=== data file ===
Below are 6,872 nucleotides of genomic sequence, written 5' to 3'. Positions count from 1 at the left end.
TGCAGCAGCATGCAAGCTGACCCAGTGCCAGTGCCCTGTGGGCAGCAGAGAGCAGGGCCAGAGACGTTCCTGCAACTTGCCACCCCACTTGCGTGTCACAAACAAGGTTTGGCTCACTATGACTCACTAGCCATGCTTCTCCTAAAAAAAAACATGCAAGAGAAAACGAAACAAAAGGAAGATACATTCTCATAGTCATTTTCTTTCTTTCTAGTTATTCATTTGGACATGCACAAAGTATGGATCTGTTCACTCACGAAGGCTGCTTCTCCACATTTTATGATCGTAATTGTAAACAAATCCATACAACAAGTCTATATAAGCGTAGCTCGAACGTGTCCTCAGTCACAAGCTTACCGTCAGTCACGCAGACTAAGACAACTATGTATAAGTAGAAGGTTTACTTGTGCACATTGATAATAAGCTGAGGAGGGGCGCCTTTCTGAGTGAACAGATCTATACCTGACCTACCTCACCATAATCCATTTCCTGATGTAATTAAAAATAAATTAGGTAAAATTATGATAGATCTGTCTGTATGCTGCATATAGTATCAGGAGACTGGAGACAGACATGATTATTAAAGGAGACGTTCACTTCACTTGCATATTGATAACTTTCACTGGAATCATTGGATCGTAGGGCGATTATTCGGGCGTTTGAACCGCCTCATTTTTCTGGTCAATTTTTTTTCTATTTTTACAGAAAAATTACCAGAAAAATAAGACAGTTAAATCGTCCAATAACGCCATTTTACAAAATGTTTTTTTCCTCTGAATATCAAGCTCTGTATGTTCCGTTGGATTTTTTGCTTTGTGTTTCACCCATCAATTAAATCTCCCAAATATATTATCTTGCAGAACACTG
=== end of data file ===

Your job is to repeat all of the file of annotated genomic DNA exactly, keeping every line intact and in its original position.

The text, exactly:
Below are 6,872 nucleotides of genomic sequence, written 5' to 3'. Positions count from 1 at the left end.
TGCAGCAGCATGCAAGCTGACCCAGTGCCAGTGCCCTGTGGGCAGCAGAGAGCAGGGCCAGAGACGTTCCTGCAACTTGCCACCCCACTTGCGTGTCACAAACAAGGTTTGGCTCACTATGACTCACTAGCCATGCTTCTCCTAAAAAAAAACATGCAAGAGAAAACGAAACAAAAGGAAGATACATTCTCATAGTCATTTTCTTTCTTTCTAGTTATTCATTTGGACATGCACAAAGTATGGATCTGTTCACTCACGAAGGCTGCTTCTCCACATTTTATGATCGTAATTGTAAACAAATCCATACAACAAGTCTATATAAGCGTAGCTCGAACGTGTCCTCAGTCACAAGCTTACCGTCAGTCACGCAGACTAAGACAACTATGTATAAGTAGAAGGTTTACTTGTGCACATTGATAATAAGCTGAGGAGGGGCGCCTTTCTGAGTGAACAGATCTATACCTGACCTACCTCACCATAATCCATTTCCTGATGTAATTAAAAATAAATTAGGTAAAATTATGATAGATCTGTCTGTATGCTGCATATAGTATCAGGAGACTGGAGACAGACATGATTATTAAAGGAGACGTTCACTTCACTTGCATATTGATAACTTTCACTGGAATCATTGGATCGTAGGGCGATTATTCGGGCGTTTGAACCGCCTCATTTTTCTGGTCAATTTTTTTTCTATTTTTACAGAAAAATTACCAGAAAAATAAGACAGTTAAATCGTCCAATAACGCCATTTTACAAAATGTTTTTTTCCTCTGAATATCAAGCTCTGTATGTTCCGTTGGATTTTTTGCTTTGTGTTTCACCCATCAATTAAATCTCCCAAATATATTATCTTGCAGAACACTG